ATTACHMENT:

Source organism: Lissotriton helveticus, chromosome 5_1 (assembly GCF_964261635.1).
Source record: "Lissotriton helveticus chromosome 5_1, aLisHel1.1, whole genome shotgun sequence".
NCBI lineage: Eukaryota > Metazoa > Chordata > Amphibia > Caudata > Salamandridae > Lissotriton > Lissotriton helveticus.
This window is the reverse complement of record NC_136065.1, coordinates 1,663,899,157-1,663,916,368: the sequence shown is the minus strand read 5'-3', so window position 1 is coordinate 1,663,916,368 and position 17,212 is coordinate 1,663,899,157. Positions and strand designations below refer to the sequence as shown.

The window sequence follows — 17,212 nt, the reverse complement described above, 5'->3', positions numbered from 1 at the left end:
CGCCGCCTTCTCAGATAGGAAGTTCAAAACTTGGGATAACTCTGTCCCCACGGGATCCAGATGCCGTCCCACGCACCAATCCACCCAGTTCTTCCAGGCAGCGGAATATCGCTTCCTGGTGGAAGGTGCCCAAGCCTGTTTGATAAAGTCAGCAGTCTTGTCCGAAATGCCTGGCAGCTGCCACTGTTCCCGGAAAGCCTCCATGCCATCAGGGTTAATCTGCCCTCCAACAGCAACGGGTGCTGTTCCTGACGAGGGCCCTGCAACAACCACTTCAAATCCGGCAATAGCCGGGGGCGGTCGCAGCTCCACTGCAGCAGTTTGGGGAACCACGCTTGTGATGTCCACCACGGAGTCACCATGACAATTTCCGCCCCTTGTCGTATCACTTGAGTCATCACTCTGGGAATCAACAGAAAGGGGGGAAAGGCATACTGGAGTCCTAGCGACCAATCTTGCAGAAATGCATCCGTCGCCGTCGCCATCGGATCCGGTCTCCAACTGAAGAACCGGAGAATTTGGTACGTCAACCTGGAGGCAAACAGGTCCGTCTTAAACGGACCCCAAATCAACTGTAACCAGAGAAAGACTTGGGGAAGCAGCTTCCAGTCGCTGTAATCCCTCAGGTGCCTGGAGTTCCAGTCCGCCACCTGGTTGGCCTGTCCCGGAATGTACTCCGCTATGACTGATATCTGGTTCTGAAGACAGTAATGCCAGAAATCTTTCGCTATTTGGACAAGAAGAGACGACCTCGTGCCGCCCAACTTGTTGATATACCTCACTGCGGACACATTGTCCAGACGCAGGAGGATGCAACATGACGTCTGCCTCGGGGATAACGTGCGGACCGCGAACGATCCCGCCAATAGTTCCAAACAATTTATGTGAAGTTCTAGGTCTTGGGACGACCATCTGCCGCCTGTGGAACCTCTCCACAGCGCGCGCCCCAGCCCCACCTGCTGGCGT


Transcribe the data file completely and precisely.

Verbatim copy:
Source organism: Lissotriton helveticus, chromosome 5_1 (assembly GCF_964261635.1).
Source record: "Lissotriton helveticus chromosome 5_1, aLisHel1.1, whole genome shotgun sequence".
NCBI lineage: Eukaryota > Metazoa > Chordata > Amphibia > Caudata > Salamandridae > Lissotriton > Lissotriton helveticus.
This window is the reverse complement of record NC_136065.1, coordinates 1,663,899,157-1,663,916,368: the sequence shown is the minus strand read 5'-3', so window position 1 is coordinate 1,663,916,368 and position 17,212 is coordinate 1,663,899,157. Positions and strand designations below refer to the sequence as shown.

The window sequence follows — 17,212 nt, the reverse complement described above, 5'->3', positions numbered from 1 at the left end:
CGCCGCCTTCTCAGATAGGAAGTTCAAAACTTGGGATAACTCTGTCCCCACGGGATCCAGATGCCGTCCCACGCACCAATCCACCCAGTTCTTCCAGGCAGCGGAATATCGCTTCCTGGTGGAAGGTGCCCAAGCCTGTTTGATAAAGTCAGCAGTCTTGTCCGAAATGCCTGGCAGCTGCCACTGTTCCCGGAAAGCCTCCATGCCATCAGGGTTAATCTGCCCTCCAACAGCAACGGGTGCTGTTCCTGACGAGGGCCCTGCAACAACCACTTCAAATCCGGCAATAGCCGGGGGCGGTCGCAGCTCCACTGCAGCAGTTTGGGGAACCACGCTTGTGATGTCCACCACGGAGTCACCATGACAATTTCCGCCCCTTGTCGTATCACTTGAGTCATCACTCTGGGAATCAACAGAAAGGGGGGAAAGGCATACTGGAGTCCTAGCGACCAATCTTGCAGAAATGCATCCGTCGCCGTCGCCATCGGATCCGGTCTCCAACTGAAGAACCGGAGAATTTGGTACGTCAACCTGGAGGCAAACAGGTCCGTCTTAAACGGACCCCAAATCAACTGTAACCAGAGAAAGACTTGGGGAAGCAGCTTCCAGTCGCTGTAATCCCTCAGGTGCCTGGAGTTCCAGTCCGCCACCTGGTTGGCCTGTCCCGGAATGTACTCCGCTATGACTGATATCTGGTTCTGAAGACAGTAATGCCAGAAATCTTTCGCTATTTGGACAAGAAGAGACGACCTCGTGCCGCCCAACTTGTTGATATACCTCACTGCGGACACATTGTCCAGACGCAGGAGGATGCAACATGACGTCTGCCTCGGGGATAACGTGCGGACCGCGAACGATCCCGCCAATAGTTCCAAACAATTTATGTGAAGTTCTAGGTCTTGGGACGACCATCTGCCGCCTGTGGAACCTCTCCACAGCGCGCGCCCCAGCCCCACCTGCTGGCGT